The African-American
social reformer, abolitionist, and writer Frederick Douglass was born on
February 1818 in Talbot County, Maryland. We do not know the exact date of his
birth, but he chose to celebrate it on February 14th. Douglass was
born into slavery. His plantation was between the cities of Cordova and
Hillsboro. Douglass had a hard time as a kid. He didn’t really know his mom and
she then died when Douglass was still a young boy. He then went to live with
his maternal grandmother, but soon was separated from her too. He then went to
the Wye house plantation to work for Aaron Anthony. While he was in Baltimore
he taught himself how to read and write due to the fact slaves could not go to
school and weren’t even supposed to be teaching themselves. When he died, he
was sent to Lucretia and Thomas Auld, who sent him to Thomas Auld’s brother,
Hugh Auld. Sophia Auld, the husband of Hugh auld started teaching Frederick the
alphabet but then, Hugh Auld disapproved, so he had to take it into his own
matters to observe and teach himself how to read and write, but he had to do
this without anyone finding out or he would have been punished. He started to
question slavery after reading pamphlets, newspapers, and other things. When
Douglass was sent to William Freeland he taught other slaves how to read
weekly. They got away with it for almost more than half a year but were then
barged in on and caught. Thomas Auld sent Douglass to “slave-breaker”
Edward Covey. He whipped Douglass on a regular basis and almost “broke” him. Douglass
kept taking the beatings until one day he decided to fight back. Douglass won,
and Covey no longer tried to beat him. Douglass had tried to escape from
slavery twice already failing both times. In 1837, Douglass met his future wife
Anna Murray, a black woman that was free in Baltimore. This influenced him to
get his own freedom. On September 3, 1838, he disguised himself as a sailor and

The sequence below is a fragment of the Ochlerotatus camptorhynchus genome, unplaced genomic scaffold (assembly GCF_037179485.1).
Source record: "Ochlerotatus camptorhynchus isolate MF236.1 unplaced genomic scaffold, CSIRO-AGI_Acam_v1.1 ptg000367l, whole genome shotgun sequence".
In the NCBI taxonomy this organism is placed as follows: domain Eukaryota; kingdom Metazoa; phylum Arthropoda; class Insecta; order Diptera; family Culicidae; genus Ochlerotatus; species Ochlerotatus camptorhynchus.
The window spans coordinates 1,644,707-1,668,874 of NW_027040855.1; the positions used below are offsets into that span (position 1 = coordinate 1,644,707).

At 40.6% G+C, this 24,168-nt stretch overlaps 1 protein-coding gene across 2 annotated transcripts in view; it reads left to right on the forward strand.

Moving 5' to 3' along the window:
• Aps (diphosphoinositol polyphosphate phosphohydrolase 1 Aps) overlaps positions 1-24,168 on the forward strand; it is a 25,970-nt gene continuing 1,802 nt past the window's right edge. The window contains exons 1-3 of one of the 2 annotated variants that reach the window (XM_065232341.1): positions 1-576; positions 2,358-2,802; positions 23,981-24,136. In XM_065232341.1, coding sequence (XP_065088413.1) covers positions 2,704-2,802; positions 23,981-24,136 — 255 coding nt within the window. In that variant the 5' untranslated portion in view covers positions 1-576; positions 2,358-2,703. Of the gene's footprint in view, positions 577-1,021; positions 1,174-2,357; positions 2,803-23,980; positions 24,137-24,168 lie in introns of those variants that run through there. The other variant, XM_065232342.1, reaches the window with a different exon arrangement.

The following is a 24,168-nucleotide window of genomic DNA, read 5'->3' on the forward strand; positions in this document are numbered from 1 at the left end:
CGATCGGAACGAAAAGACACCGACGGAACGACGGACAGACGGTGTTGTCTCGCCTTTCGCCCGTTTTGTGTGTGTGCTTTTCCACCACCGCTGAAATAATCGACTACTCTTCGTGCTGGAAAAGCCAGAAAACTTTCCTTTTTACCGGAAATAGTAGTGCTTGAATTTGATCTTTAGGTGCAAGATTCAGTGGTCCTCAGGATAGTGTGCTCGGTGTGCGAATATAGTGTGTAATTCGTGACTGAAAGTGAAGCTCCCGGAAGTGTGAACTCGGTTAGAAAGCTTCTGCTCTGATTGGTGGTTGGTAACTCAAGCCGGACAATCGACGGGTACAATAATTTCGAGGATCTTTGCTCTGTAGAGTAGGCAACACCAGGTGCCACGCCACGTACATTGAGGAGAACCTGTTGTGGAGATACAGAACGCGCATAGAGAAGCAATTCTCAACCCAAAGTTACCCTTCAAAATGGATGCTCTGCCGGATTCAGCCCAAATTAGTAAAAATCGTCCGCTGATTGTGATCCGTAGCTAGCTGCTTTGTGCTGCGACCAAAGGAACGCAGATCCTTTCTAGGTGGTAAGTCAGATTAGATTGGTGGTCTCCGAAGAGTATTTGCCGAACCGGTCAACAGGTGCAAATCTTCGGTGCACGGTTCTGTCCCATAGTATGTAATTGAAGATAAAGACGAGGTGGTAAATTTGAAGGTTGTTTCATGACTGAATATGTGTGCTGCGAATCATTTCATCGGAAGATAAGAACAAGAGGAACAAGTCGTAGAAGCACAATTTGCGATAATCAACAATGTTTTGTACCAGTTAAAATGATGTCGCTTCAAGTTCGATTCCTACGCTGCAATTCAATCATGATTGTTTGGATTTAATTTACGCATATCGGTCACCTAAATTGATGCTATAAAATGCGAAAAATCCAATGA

got on a train headed north while using money from Murray to get his ticket. Just
less than a day later he made it to New York City and this made his mission to
escape from slavery, complete. After his escape, he married Murray. They
thought New York was not a safe place for Frederick to remain after escaping so
they decided to go to New Bedford, Massachusetts. They then had five children.
Douglass became a laborer and started attending the abolitionist meetings,
sharing his slavery experiences. He became an agent for the Massachusetts
Anti-Slavery Society. He spoke across the North and Midwest. In 1845, “Narrative
of the Life of Frederick Douglass” was published by Douglass, and prove those
who doubted him being a fugitive, wrong. He also gave speeches and sold copies
of his autobiography in Scotland, England, and Ireland. His official freedom
was bought out by abolitionist and he would then return to the U.S. officially
free. Him and his family then moved to Rochester New York. He then joined the
women’s right movement and helped with the underground railroad. He recruited
African-American men to fight in the U.S. Army for the Civil war, even two of
his sons. The war led get the 13th, 14th, and 15th
amendments being passed. Douglass would move to Washington D.C. after the
Rochester home was burnt and his sons were already living there. After
reconstruction failed he served under five presidents as U.S. Marshal for
D.C.  In 1881, Douglass published “Life
and Times of Frederick Douglass”, his third autobiography which gave a look of
what the work he has done, and what needs to be done. In 1882, his wife Anna
died from a stroke, but he then remarried to Helen Pitts. On February 20, 1895
Douglass was about to give a speech at a local church in Cedar Hill when he
died from a heart attack. His funeral was at the Metropolitan African Methodist
Episcopal Church. Thousands of people came. His coffin was taken back to
Rochester, New York, where lived for 25 years. He was buried next to his first
wife Anna in their family plot in the Mount Hope Cemetery, and in 1903 his
second wife Helen was also buried there. 


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